This News article is From the Cape Codder. Feb 1st 2008,
Wellfleet - Sundays storm surge washed ashore the remains of a possible mid-19th century ship onto Newcomb Hollow Beach.
The oak ribs appear to be from a schooner, and are exposed at low tide.
Bill Burke, branch chief of cultural resources management for the National Park Service, estimated the ship could date back to the 1800s, possibly even earlier.
It is likely the remains of one of the more than 3,500 ships that
wrecked in Cape waters from 1850 to 1820, a period in the Cape's history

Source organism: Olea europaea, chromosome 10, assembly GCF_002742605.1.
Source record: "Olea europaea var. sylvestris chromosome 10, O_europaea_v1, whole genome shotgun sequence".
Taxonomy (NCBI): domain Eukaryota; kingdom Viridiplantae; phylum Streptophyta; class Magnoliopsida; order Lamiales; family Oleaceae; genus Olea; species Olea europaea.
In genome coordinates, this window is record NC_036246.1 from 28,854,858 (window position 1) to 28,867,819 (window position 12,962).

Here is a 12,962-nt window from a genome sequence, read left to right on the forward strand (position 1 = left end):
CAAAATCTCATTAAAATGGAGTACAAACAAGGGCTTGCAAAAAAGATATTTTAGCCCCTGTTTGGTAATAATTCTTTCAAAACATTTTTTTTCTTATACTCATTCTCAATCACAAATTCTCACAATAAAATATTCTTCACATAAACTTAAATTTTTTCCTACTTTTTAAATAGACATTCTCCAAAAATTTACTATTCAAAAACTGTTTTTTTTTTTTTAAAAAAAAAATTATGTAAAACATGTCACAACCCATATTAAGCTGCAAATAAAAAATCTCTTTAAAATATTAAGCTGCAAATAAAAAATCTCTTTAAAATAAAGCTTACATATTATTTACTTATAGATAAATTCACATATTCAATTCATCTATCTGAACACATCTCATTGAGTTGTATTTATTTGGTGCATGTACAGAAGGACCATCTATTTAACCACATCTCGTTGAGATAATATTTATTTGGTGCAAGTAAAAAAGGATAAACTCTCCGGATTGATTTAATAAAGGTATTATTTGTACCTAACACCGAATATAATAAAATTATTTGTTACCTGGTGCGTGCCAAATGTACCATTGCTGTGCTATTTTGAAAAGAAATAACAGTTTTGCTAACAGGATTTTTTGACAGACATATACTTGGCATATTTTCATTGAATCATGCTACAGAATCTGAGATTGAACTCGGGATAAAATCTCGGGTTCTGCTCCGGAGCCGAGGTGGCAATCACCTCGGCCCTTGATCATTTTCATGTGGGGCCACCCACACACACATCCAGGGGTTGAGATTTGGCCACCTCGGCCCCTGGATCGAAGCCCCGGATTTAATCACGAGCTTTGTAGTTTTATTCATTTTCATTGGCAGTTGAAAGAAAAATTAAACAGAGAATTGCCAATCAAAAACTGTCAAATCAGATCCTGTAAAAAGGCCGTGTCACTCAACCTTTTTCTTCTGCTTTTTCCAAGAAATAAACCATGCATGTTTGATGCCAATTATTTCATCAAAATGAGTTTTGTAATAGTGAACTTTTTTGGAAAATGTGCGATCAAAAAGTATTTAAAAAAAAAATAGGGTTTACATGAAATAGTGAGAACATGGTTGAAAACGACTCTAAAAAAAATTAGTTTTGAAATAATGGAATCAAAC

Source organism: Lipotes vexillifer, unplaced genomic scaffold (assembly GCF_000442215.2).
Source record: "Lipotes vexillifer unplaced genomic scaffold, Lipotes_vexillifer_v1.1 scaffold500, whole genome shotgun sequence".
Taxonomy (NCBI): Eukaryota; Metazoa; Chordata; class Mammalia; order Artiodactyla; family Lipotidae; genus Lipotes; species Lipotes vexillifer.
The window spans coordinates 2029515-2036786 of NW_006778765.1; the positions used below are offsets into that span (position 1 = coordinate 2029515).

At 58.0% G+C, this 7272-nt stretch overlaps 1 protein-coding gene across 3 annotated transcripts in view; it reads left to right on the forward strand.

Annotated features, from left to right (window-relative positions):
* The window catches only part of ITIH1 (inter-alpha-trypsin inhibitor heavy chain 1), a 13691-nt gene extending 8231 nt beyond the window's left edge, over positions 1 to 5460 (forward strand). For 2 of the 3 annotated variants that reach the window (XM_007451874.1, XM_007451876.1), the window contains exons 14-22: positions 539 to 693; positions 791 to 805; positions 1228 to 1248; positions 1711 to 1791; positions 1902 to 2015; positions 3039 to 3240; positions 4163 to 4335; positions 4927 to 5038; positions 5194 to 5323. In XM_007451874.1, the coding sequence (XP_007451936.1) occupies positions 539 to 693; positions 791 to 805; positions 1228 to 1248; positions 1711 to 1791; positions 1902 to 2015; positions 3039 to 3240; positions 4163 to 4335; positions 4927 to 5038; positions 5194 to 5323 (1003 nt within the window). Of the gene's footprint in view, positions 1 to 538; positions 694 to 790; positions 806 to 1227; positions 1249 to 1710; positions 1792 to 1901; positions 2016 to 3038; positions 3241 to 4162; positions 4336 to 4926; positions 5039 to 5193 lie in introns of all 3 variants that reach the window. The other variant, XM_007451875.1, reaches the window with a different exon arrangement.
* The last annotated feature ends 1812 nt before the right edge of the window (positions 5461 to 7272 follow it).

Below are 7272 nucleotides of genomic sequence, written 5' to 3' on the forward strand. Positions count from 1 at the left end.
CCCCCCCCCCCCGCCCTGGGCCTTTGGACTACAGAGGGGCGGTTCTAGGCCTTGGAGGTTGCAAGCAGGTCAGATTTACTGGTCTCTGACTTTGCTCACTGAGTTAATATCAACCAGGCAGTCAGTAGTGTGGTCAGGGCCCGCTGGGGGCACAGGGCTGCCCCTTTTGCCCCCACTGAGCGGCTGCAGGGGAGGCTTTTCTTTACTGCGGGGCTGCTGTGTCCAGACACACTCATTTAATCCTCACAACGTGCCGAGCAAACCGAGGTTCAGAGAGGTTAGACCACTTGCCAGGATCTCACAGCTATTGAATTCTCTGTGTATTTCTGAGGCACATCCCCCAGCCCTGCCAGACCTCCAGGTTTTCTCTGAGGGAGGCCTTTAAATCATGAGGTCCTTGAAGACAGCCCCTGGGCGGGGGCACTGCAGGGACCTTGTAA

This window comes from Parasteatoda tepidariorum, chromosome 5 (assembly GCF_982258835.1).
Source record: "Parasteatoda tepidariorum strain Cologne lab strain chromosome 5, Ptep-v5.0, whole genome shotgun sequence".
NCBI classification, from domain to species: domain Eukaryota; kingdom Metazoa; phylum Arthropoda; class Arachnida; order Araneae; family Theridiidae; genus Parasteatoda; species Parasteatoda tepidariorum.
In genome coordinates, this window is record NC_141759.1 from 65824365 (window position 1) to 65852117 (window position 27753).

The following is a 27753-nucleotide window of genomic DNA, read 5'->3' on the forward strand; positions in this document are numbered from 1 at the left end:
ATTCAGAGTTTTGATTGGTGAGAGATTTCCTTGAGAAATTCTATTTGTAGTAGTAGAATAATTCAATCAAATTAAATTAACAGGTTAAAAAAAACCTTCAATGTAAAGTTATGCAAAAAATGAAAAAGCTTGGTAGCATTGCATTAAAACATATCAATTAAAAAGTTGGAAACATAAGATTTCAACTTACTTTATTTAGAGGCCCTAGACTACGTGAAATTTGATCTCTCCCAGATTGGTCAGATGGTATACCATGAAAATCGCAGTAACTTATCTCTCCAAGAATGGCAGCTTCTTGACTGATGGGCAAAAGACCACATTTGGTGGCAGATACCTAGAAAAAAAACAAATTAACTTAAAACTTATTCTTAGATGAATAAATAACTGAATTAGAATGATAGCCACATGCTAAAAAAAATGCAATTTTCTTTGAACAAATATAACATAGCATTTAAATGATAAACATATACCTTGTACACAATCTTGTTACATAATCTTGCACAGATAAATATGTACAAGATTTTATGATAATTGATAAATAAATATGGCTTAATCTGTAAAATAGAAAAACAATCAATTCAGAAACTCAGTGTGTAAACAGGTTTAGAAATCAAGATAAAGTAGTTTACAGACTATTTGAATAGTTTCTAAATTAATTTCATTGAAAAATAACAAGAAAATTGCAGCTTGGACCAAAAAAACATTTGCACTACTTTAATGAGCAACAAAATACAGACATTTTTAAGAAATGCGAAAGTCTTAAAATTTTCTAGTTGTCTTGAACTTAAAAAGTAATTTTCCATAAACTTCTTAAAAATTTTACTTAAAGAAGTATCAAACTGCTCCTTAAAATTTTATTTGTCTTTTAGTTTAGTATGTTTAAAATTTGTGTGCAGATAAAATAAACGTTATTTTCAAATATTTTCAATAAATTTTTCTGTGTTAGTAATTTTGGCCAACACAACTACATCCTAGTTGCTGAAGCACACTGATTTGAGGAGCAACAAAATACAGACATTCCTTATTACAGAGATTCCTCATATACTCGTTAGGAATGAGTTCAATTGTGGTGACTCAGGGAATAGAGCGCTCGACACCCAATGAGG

when schooners and sailing ships were the main way cargo was transported
along the Eastern seaboard. That was the case until the Cape Cod Canal was
built in 1914. Until then, cargo ships had to navigate the often-treacherous sandbars off Chatham and the Outer Cape.
The Cape Cod National Seashore is working to document the historical find.
George Price, Seashore superintendent, said the shipwreck is a protected cultural resource under federal law and should not be damaged or disturbed in any way. It is a violation of federal law to remove or deface any part of the wreck.